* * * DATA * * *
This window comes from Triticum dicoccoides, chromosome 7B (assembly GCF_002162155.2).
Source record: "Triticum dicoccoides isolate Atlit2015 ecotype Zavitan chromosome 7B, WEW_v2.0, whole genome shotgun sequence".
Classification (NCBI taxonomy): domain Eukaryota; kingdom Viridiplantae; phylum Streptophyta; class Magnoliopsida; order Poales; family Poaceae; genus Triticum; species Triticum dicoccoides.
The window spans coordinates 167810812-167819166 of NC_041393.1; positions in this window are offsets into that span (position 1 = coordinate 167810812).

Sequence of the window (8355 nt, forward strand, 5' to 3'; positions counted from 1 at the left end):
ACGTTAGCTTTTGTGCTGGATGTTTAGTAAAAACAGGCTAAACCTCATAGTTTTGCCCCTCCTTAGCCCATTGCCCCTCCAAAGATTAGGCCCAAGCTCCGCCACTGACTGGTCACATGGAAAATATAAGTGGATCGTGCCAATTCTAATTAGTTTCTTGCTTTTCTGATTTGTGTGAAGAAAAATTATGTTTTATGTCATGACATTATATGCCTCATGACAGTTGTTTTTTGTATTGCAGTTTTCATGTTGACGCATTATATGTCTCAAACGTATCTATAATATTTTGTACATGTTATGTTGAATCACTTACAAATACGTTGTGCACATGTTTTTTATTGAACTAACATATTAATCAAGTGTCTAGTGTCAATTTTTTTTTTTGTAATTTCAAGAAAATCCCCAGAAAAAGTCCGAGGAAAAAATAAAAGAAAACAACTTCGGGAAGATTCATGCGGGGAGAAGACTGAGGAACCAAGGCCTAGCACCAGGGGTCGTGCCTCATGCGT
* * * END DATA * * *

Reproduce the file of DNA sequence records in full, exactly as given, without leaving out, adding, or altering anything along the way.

This window comes from Triticum dicoccoides, chromosome 7B (assembly GCF_002162155.2).
Source record: "Triticum dicoccoides isolate Atlit2015 ecotype Zavitan chromosome 7B, WEW_v2.0, whole genome shotgun sequence".
Classification (NCBI taxonomy): domain Eukaryota; kingdom Viridiplantae; phylum Streptophyta; class Magnoliopsida; order Poales; family Poaceae; genus Triticum; species Triticum dicoccoides.
The window spans coordinates 167810812-167819166 of NC_041393.1; positions in this window are offsets into that span (position 1 = coordinate 167810812).

Sequence of the window (8355 nt, forward strand, 5' to 3'; positions counted from 1 at the left end):
ACGTTAGCTTTTGTGCTGGATGTTTAGTAAAAACAGGCTAAACCTCATAGTTTTGCCCCTCCTTAGCCCATTGCCCCTCCAAAGATTAGGCCCAAGCTCCGCCACTGACTGGTCACATGGAAAATATAAGTGGATCGTGCCAATTCTAATTAGTTTCTTGCTTTTCTGATTTGTGTGAAGAAAAATTATGTTTTATGTCATGACATTATATGCCTCATGACAGTTGTTTTTTGTATTGCAGTTTTCATGTTGACGCATTATATGTCTCAAACGTATCTATAATATTTTGTACATGTTATGTTGAATCACTTACAAATACGTTGTGCACATGTTTTTTATTGAACTAACATATTAATCAAGTGTCTAGTGTCAATTTTTTTTTTTGTAATTTCAAGAAAATCCCCAGAAAAAGTCCGAGGAAAAAATAAAAGAAAACAACTTCGGGAAGATTCATGCGGGGAGAAGACTGAGGAACCAAGGCCTAGCACCAGGGGTCGTGCCTCATGCGT